A “quiet”, “friendly” and “welcoming” gentleman is how Barry Reeve, a former Eastern Counties Buses conductor, was described by his heartbroken family who are still mourning the brutal and senseless loss of a father, brother and grandad.

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For the past four weeks they have had to relive, in devastating detail, the full horror of what happened to Mr Reeve as his life was brought to a brutal end by two drug and drink fuelled addicts.

Attacked, tortured, left to die and robbed just so Kelly and Jodie Barnes, formerly Ramsbottom, could get enough cash to carry on their illicit binges.

No-one deserves to die like that, least of all a 67-year-old man who was so slight he was known as Titch to his friends.

Mr Reeve, who was also referred to as Schweppes, was a father-of-two and grandfather-of-four who lived alone at 68 Clyffe Cottages, Corton Road, off City Road.

He had been at the one bedroom bungalow, part of a complex owned by Broadland Housing Group, since before 2005 and lived a fairly solitary existence.

Neighbours remembered him as a man who would exchange pleasantries if they bumped into him but generally “kept himself to himself”.

Rachel Park, a support co-ordinator for Broadland Housing Group said she found Mr Reeve to lead an “isolated life” and he often allowed milk bottles and newspapers to accumulate in the property.

Mr Reeve did, though, venture out to visit Norwich Market and the First Bus canteen at Rouen House on Rouen Road, where he enjoyed playing cards with former colleagues.

Although he had worked for the Post Office, at a local garage and as a car park attendant at Norwich City Football Club in the past, it was his career on the buses that he seemed most fond of.

Mr Reeve enjoyed meeting up with his former colleagues and was a regular visitor both to Rouen House and the Busmans’ reunion held at the Woolpack pub in Golden Ball Street every year.

Bus colleagues remember him as a “great card player” and in more recent years as a keen photographer who enjoyed taking pictures at the annual reunions.

Mr Reeve’s love of cards put him back in contact with another former bus colleague, Michael Critten, who was also a conductor in the 1970s and who had “enjoyed playing cards with Barry” in the spare time they had.

He had lost contact with Mr Reeve, who also enjoyed fishing and plane spotting, but saw him again about three or four years ago and invited him to the Trowel and Hammer pub in Norwich where he runs a cribbage team.

It was an attack, whether administered by Kelly, Jodie or both of them, which resulted in severe head injuries which he would have survived for between 15 and 48 hours before dying alone in his own home unable to summon help.

Nobody deserves to die in the shocking and horrific way he did.

It is only now that his killers have been sentenced that his family might be able to start to move on with their lives and remember the happier times in Mr Reeve’s life and not the horrific way he lost it.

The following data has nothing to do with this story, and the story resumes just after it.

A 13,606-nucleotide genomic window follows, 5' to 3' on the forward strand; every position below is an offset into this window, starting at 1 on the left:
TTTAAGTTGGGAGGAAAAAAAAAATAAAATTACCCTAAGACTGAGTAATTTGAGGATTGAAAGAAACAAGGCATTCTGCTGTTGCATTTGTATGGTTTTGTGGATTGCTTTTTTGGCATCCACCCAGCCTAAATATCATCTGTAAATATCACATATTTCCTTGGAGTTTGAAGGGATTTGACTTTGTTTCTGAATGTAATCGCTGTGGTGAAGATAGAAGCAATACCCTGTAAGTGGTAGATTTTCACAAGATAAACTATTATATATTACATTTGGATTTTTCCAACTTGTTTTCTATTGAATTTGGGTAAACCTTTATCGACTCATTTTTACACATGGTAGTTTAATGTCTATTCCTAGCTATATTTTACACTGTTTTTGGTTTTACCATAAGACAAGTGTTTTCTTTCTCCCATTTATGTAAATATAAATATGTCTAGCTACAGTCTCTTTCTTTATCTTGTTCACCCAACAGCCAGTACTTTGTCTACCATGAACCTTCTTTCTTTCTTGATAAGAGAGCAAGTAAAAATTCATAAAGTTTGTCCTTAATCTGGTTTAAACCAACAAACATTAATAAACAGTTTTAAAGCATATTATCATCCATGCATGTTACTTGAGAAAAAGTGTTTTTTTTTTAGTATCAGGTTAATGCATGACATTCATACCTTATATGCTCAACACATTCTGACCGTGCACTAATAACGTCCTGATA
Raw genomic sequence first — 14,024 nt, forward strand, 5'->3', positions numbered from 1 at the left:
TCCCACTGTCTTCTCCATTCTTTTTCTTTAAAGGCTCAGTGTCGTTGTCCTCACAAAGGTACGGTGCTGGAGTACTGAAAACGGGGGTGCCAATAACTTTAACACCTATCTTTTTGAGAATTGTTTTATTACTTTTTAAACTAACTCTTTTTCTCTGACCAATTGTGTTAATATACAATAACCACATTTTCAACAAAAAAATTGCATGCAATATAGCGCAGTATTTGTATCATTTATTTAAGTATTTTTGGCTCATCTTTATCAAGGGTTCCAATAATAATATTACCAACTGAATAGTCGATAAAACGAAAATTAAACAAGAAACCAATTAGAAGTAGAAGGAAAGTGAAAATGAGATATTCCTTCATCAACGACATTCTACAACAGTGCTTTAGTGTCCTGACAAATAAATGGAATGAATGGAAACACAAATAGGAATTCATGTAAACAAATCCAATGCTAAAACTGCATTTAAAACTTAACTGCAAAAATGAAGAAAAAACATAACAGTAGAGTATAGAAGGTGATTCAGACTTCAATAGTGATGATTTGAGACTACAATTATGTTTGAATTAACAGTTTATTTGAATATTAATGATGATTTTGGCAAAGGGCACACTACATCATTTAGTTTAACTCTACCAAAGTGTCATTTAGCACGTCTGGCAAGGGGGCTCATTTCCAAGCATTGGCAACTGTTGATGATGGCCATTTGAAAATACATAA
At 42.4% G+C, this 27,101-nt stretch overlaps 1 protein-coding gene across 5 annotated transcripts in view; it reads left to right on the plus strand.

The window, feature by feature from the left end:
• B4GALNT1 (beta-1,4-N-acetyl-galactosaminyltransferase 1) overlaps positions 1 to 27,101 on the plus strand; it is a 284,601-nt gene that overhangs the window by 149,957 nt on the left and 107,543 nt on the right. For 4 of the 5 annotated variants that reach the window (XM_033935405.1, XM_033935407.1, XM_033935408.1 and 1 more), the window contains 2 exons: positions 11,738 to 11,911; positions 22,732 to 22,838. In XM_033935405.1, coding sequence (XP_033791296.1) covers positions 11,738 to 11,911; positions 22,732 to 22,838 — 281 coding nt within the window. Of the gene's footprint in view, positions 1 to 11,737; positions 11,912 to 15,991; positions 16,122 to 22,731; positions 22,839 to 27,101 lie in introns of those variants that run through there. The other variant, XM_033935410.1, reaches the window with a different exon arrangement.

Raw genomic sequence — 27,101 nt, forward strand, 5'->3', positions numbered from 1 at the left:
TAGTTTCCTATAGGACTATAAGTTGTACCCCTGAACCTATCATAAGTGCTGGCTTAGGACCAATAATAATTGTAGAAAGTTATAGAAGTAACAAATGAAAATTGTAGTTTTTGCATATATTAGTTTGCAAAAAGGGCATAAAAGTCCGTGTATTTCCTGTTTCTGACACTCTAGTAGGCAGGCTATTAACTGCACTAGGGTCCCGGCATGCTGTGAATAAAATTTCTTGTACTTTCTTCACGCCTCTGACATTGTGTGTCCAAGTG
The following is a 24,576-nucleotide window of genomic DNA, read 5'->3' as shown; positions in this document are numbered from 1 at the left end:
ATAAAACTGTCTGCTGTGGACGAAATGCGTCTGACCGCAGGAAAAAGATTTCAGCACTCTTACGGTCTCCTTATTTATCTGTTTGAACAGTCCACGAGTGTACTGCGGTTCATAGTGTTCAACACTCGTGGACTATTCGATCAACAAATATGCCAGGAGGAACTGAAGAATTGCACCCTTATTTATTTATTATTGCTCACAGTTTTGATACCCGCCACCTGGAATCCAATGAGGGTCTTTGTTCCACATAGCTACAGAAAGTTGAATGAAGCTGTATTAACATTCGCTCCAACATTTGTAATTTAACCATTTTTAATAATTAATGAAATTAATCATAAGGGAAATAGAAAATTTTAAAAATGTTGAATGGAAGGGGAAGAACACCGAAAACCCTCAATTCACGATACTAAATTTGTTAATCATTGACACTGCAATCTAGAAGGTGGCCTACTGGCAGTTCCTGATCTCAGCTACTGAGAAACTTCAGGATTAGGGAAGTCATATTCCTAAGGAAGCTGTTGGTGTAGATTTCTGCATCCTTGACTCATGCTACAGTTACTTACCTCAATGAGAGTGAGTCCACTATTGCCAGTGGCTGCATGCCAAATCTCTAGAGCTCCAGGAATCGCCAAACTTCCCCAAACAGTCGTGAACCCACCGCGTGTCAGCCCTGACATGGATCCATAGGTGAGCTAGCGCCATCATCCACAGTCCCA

The heartbroken family of Barry Reeve have welcomed the verdict and the sentences handed out to the women who robbed them so brutally of the “private and quiet” father of two and grandfather of four.

Mr Reeve’s family have sat loyally and with great dignity through every single day of the trial despite hearing in devastating detail how Mr Reeve lost his life.

After yesterday’s sentencing his daughter Julie bravely spoke out about the impact her father’s death has had on her and the rest of the family.

She said: “It has broken my heart what they did to my father.

“They tortured and killed him and then did not have the decency to even plead guilty, to spare us this.”

In a statement, Mr Reeve’s family said: “Our father was a private, quiet man who was friendly and welcoming to everyone he knew.

“He enjoyed photography, plane spotting, fishing and playing cribbage. He also enjoyed working, for a time, helping with the car parking at the local football club.

“As a family we were deeply shocked and distressed by what happened and the consequences for both of us, his son and daughter and his grandchildren.

“Our family could not be happier with the verdict, however, no amount of time these women spend in prison will change what happened and bring back our lovely little dad.

“We would like to express our gratitude to Norfolk Constabulary for all their hard work and support –especially our family liaison officer who has been there for us since this ordeal began.

“We would also like to thank friends, family and Victim Support for their support given, in what has been the worst imaginable year of our lives.

“The whole court process has been a very emotional time, however, we look upon this as closure and now need to concentrate on our grieving and learning to live our lives without Dad whilst trying to come to terms with the awful circumstances in which he was taken from us.”

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